Turn On Your Future @ UWTSD's School of Applied Computing

Posts tagged ‘Computing’

Graduate Profile: Ross Thomas

Q. What is your Name? Ross Thomas

Q. What was your University course? BSc (Hons) Business Information Technology

Q. What is your job title and role? I am a junior developer and my role is configuring the companies scripts to match all different client needs.

Q. Could you briefly describe the organisation you work for? The organisation I work for CloudIQ is a Tech Start-up company that was created around 2012, we want our clients to make the most of their e-commerce website by re-marketing old ones and marketing new ones.

Q. Which skills learned at University are helpful to you in your job? I feel the main ones would be business awareness – this was important on adapting to a different situations you may be faced with and being aware of how it’s impacting the business and environment you are in. Another skill that I feel is of high value to me is analytical thinking, this has helped me so much when being faced with a problem or when my code isn’t working, it is having to think of different ways and think out of the box to solve it.

Q. Do you have a typical day and how would you describe it? Every day is different, but will have a similar feel to it, mostly I am writing or editing code to meet the clients needs but I could also be investigating the code and working with the team to try and fix the issues we have.

Q. What aspects of your job do you enjoy most? I enjoy working with the people I work with, but more so I enjoy learning and overcoming the different situations where I may have struggled for a while. I get a real sense of achievement when something works after trying to figure it out for ages.

Q. Do you have any advice for students who would like to start a Career? Be patient and don’t be afraid of changes, if you are unhappy with your working life change it.

Q. A Quote that sums up your time at the University? Challenging but worth it – I’d do it all again!.

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TECHSTARS Competition 2018

TECHSTARS 2018 COMPETITION

Students from the University of Wales Trinity Saint David’s School of Applied Computing recently participated in the TECHSTARS Competition and presented their enterprising and innovative ideas to a panel of expert judges (below) at Swansea’s Tech Hub.

TECHSTARS 2018 Competition was organised by UWTSD Senior Lecturer James Williams who teaches the School’s Enterprise and Innovation module. The Competition enables students within the School of Applied Computing to form inter-disciplinary teams and pitch their ideas to a panel of experts from industry. Teams consist of students from multiple programmes including Applied Computing, Business Technology, Web Development, Computer Networks and Software Engineering. The panel of experts included: Ann Swift (Enterprise Manager for the Welsh Government), Professor Ian Wells (Head of the School of Applied Computing) and industry representative Lee Woodman from Visit Digital.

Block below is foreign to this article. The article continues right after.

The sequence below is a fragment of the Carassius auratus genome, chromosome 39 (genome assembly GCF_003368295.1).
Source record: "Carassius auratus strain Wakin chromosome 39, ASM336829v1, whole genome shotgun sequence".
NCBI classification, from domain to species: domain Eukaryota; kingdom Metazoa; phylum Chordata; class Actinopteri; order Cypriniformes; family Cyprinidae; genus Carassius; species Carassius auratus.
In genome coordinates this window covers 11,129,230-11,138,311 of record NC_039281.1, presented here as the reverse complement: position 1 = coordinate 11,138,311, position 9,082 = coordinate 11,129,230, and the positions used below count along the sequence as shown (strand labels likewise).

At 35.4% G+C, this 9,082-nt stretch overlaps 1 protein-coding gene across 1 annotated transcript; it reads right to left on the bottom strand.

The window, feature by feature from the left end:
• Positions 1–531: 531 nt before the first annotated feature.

The Winning Team H.E.L.P. (below) consisted of students Paul Lawrence, George Searle, Henry Cobbold and Ross Van Den.

Halo Emergency Logistical Provisions (H.E.L.P.) created a product titled HALO v1 an emergency mobile networking product for governments and aid agencies around the world, is designed to provide a communications system in areas where traditional methods of communications i.e. Cell coms, Wi-Max coms etc. are no longer available due to the damage of communications towers. It is to be utilized in the immediate aftermath of a natural disaster provides a High speed Local Area Network (LAN) and Wireless Local Area Network (WLAN) communications i.e. voice, video and data between rescue workers, medical professionals etc. on the ground to coordinate humanitarian aid/rescue efforts. And a High speed Wide Area Network (WAN) satellite communications i.e. voice, video and data to a Command and Control (C&C) center located in the UK that contains professionally trained logistical coordination staff who will liaise with governments and aid agencies near to the effected country/area to provide.

A special mention and recognition with regard to immediate commercial viability was given to Team ‘Top Ticket’ including team members Oliver Jordan, Lara Terzi and Lewis Ireson (below) for their product ‘Food Scout’. An App that provides comprehensive maps of a store, provides a product’s location and compares prices across stores using location based filters.

Professor Wells (below right) said: “The School strives to include the principles of Entrepreneurship in all that it teaches. This exciting event highlighted some of the very innovative ideas that our students can produce, many of which were commercially viable propositions.”

Fellow judge Anne Swift (above left) added: “It was my pleasure to attend Techstars. It is a great event giving students the opportunity to develop and practice their entrepreneurial skills within their course subject. All of the teams presented innovative business opportunities as well as some really viable products that could be taken forward into real businesses. I hope the event has opened up the students eyes to the possibility starting their own business one day as well as highlighting how they could use the skills to identify opportunities for future employers.”